Identifying Customer Needs

customer needs

Hotel sales professionals establish customer needs.

Customer needs are best determined by subtlety and through an ongoing relationship, rather than blasting the client with direct questions about their needs. You are trying to determine their critical decision-making factors prior to entering the negotiation phase.

You will be much more successful if you negotiate for the things the customer needs rather than something that is not important to him or her.

Earlier this month I wrote about the need to master the steps of the hotel sales process and use the in proper order. Of the 5 steps listed, identifying customer needs will help you with the first three.

In hotel sales negotiations (or any negotiations) every potential client comes to the table with two lists. Their first list is their customer WANTS prior to signing a contract, and the second their customer NEEDS before they’ll sign a contract. Your task is to find out what they NEED. Anything above and beyond that is really just icing on the cake for them, but they really didn’t match their customer needs that you had to address to land the business.

So you absolutely must find out what their real customer needs are.

To do this you need to do your homework. A sales pro know that if you are talking on the phone with the customer about his or her event, you do not just come out directly and ask, “Tell me, what are your hot buttons?” You do not ask, “What are your decision making factors for this piece of business?” And please do not ask him or her “What’s it going to take for us to have you come to our hotel?”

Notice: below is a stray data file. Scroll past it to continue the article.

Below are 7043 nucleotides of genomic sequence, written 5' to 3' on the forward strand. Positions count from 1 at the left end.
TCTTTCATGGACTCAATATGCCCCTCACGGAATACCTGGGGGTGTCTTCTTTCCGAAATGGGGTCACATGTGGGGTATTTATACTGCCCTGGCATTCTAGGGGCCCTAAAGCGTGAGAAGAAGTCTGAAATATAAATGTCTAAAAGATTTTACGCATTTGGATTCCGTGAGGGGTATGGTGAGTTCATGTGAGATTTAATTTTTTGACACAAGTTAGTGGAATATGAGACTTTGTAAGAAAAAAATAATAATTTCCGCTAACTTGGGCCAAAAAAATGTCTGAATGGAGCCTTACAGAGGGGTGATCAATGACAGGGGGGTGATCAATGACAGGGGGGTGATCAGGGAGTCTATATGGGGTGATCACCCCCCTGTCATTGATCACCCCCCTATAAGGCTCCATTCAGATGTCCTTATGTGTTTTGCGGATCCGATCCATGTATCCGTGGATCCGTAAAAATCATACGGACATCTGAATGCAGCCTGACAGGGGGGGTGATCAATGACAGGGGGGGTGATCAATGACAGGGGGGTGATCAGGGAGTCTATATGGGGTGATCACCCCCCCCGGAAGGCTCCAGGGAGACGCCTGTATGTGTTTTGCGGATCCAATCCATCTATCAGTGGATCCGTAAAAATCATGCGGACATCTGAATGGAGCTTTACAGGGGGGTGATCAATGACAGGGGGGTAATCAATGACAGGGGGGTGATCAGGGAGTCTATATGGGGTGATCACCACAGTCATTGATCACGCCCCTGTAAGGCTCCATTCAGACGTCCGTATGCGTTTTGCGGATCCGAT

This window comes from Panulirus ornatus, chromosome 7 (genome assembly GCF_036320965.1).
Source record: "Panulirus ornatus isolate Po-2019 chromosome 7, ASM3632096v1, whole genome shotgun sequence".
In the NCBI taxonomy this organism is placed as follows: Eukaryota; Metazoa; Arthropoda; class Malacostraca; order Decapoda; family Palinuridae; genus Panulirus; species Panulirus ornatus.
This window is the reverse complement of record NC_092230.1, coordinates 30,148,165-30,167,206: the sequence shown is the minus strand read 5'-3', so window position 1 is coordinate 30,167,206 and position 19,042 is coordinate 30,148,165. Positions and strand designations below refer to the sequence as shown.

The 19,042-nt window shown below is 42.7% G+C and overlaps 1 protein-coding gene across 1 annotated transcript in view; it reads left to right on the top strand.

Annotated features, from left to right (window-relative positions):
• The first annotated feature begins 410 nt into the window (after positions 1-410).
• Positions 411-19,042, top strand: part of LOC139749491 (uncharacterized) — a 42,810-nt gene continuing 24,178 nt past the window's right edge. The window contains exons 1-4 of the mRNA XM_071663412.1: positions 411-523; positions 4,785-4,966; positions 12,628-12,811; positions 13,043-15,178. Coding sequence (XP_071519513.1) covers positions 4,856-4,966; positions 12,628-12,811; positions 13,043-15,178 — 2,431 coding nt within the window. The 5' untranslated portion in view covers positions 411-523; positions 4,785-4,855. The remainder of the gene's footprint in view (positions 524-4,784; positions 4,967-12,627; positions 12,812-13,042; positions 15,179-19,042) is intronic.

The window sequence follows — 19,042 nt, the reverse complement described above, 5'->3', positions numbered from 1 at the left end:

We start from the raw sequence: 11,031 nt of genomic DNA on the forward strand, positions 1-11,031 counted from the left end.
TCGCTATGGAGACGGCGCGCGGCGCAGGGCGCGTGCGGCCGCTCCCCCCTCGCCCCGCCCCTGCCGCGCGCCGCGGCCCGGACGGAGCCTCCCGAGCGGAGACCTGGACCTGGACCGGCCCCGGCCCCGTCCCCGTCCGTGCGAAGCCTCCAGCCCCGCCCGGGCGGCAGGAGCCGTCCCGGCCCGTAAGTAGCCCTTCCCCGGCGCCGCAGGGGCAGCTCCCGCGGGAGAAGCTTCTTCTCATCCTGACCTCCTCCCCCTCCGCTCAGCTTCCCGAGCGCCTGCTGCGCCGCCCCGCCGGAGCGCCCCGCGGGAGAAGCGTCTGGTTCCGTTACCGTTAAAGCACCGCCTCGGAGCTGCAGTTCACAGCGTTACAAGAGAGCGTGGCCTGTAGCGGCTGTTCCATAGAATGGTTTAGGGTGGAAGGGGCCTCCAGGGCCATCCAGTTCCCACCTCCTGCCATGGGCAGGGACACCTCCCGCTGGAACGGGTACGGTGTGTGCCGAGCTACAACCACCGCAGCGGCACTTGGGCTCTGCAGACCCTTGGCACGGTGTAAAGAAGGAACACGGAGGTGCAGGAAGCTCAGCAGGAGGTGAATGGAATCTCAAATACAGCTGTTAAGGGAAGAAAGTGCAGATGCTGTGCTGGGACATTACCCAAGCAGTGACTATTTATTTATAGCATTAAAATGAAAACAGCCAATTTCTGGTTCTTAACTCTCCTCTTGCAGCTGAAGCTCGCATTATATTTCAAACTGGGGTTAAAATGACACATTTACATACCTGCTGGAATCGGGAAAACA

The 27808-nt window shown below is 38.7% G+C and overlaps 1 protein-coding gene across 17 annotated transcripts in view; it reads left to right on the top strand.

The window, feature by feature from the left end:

Subtlety is the mark of the professional hotel sales person in determining customer needs.

customer needsThere’s no website you can go to that lists customer hot buttons. It takes research and homework and and asking the right questions. If the potential customer has history for this meeting, you can do some digging to come up with what they’ve needed or done in the past. It’s another of the denominators of great hospitality sales people: they do their homework.

As hotel sales pros, it’s our job to compile and understand customer needs as much as we can — either in advance or subtlety during the discussions. If you ask those direct questions above in your discussions, the client will think, “Really, you want me to tell you what you should tell me? Can’t you even be bothered to do a bit of homework?”

Instead, you can ask more nuanced questions such as, “What problems has the group had in the past?” That will definitely be one of their hot buttons. Then you determine how to help them solve the problem. Once the problem is eliminated, you’ve met a customer need. So in the course of your talks, do some detective work via questions. This helps identify the true customer needs that you can negotiate.

Then as you’ve developed some rapport and you’ve determined the true customer needs, you can proceed on to negotiations, where such direct questions are much more appropriate. At that point you can ask “What’s it going to take to have you come to our hotel?”or “what’s it going to take to get this contract signed?” Those are perfectly suitable questions at that juncture. “It looks like we’re close, aren’t we. What will it take to get this thing signed today?” That’s a good question at that point. It’s a trial close that can be used then to uncover any prior undiscovered customer needs, but it only works during the close, not during the first three phases.

 

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